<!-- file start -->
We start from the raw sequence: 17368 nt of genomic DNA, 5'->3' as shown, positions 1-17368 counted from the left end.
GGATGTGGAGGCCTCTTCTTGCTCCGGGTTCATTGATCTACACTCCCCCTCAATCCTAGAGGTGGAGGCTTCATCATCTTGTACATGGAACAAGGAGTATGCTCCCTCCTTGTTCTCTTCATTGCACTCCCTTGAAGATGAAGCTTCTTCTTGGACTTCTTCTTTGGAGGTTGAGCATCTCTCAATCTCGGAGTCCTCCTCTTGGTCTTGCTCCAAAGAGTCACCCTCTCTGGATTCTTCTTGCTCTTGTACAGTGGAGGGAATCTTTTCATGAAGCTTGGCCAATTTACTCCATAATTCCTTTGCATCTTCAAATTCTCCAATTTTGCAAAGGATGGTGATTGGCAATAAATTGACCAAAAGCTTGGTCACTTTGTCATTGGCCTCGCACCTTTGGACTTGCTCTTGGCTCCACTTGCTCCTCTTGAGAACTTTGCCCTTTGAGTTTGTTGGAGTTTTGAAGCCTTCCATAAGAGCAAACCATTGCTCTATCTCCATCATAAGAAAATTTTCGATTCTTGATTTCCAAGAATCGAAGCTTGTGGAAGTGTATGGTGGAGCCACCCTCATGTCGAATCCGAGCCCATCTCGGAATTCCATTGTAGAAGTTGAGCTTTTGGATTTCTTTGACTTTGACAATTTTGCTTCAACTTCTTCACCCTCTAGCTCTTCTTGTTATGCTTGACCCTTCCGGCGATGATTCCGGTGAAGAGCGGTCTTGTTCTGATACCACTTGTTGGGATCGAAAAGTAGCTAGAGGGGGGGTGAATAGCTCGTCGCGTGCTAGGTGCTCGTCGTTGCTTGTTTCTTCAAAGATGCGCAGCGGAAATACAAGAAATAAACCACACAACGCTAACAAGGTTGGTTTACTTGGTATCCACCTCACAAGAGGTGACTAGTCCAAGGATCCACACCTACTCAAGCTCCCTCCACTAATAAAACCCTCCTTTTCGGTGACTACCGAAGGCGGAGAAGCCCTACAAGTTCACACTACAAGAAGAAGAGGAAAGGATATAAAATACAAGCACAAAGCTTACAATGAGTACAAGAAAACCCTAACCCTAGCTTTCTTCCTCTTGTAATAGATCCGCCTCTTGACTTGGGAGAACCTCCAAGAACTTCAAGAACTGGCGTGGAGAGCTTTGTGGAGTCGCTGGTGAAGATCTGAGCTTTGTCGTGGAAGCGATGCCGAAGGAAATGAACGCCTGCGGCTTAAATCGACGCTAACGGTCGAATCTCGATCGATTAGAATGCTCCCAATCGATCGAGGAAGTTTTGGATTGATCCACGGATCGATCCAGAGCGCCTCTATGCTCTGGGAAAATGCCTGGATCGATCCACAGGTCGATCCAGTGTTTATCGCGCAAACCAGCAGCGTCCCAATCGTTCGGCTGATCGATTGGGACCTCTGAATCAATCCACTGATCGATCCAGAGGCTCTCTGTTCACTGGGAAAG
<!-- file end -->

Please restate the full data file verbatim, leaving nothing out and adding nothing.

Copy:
We start from the raw sequence: 17368 nt of genomic DNA, 5'->3' as shown, positions 1-17368 counted from the left end.
GGATGTGGAGGCCTCTTCTTGCTCCGGGTTCATTGATCTACACTCCCCCTCAATCCTAGAGGTGGAGGCTTCATCATCTTGTACATGGAACAAGGAGTATGCTCCCTCCTTGTTCTCTTCATTGCACTCCCTTGAAGATGAAGCTTCTTCTTGGACTTCTTCTTTGGAGGTTGAGCATCTCTCAATCTCGGAGTCCTCCTCTTGGTCTTGCTCCAAAGAGTCACCCTCTCTGGATTCTTCTTGCTCTTGTACAGTGGAGGGAATCTTTTCATGAAGCTTGGCCAATTTACTCCATAATTCCTTTGCATCTTCAAATTCTCCAATTTTGCAAAGGATGGTGATTGGCAATAAATTGACCAAAAGCTTGGTCACTTTGTCATTGGCCTCGCACCTTTGGACTTGCTCTTGGCTCCACTTGCTCCTCTTGAGAACTTTGCCCTTTGAGTTTGTTGGAGTTTTGAAGCCTTCCATAAGAGCAAACCATTGCTCTATCTCCATCATAAGAAAATTTTCGATTCTTGATTTCCAAGAATCGAAGCTTGTGGAAGTGTATGGTGGAGCCACCCTCATGTCGAATCCGAGCCCATCTCGGAATTCCATTGTAGAAGTTGAGCTTTTGGATTTCTTTGACTTTGACAATTTTGCTTCAACTTCTTCACCCTCTAGCTCTTCTTGTTATGCTTGACCCTTCCGGCGATGATTCCGGTGAAGAGCGGTCTTGTTCTGATACCACTTGTTGGGATCGAAAAGTAGCTAGAGGGGGGGTGAATAGCTCGTCGCGTGCTAGGTGCTCGTCGTTGCTTGTTTCTTCAAAGATGCGCAGCGGAAATACAAGAAATAAACCACACAACGCTAACAAGGTTGGTTTACTTGGTATCCACCTCACAAGAGGTGACTAGTCCAAGGATCCACACCTACTCAAGCTCCCTCCACTAATAAAACCCTCCTTTTCGGTGACTACCGAAGGCGGAGAAGCCCTACAAGTTCACACTACAAGAAGAAGAGGAAAGGATATAAAATACAAGCACAAAGCTTACAATGAGTACAAGAAAACCCTAACCCTAGCTTTCTTCCTCTTGTAATAGATCCGCCTCTTGACTTGGGAGAACCTCCAAGAACTTCAAGAACTGGCGTGGAGAGCTTTGTGGAGTCGCTGGTGAAGATCTGAGCTTTGTCGTGGAAGCGATGCCGAAGGAAATGAACGCCTGCGGCTTAAATCGACGCTAACGGTCGAATCTCGATCGATTAGAATGCTCCCAATCGATCGAGGAAGTTTTGGATTGATCCACGGATCGATCCAGAGCGCCTCTATGCTCTGGGAAAATGCCTGGATCGATCCACAGGTCGATCCAGTGTTTATCGCGCAAACCAGCAGCGTCCCAATCGTTCGGCTGATCGATTGGGACCTCTGAATCAATCCACTGATCGATCCAGAGGCTCTCTGTTCACTGGGAAAG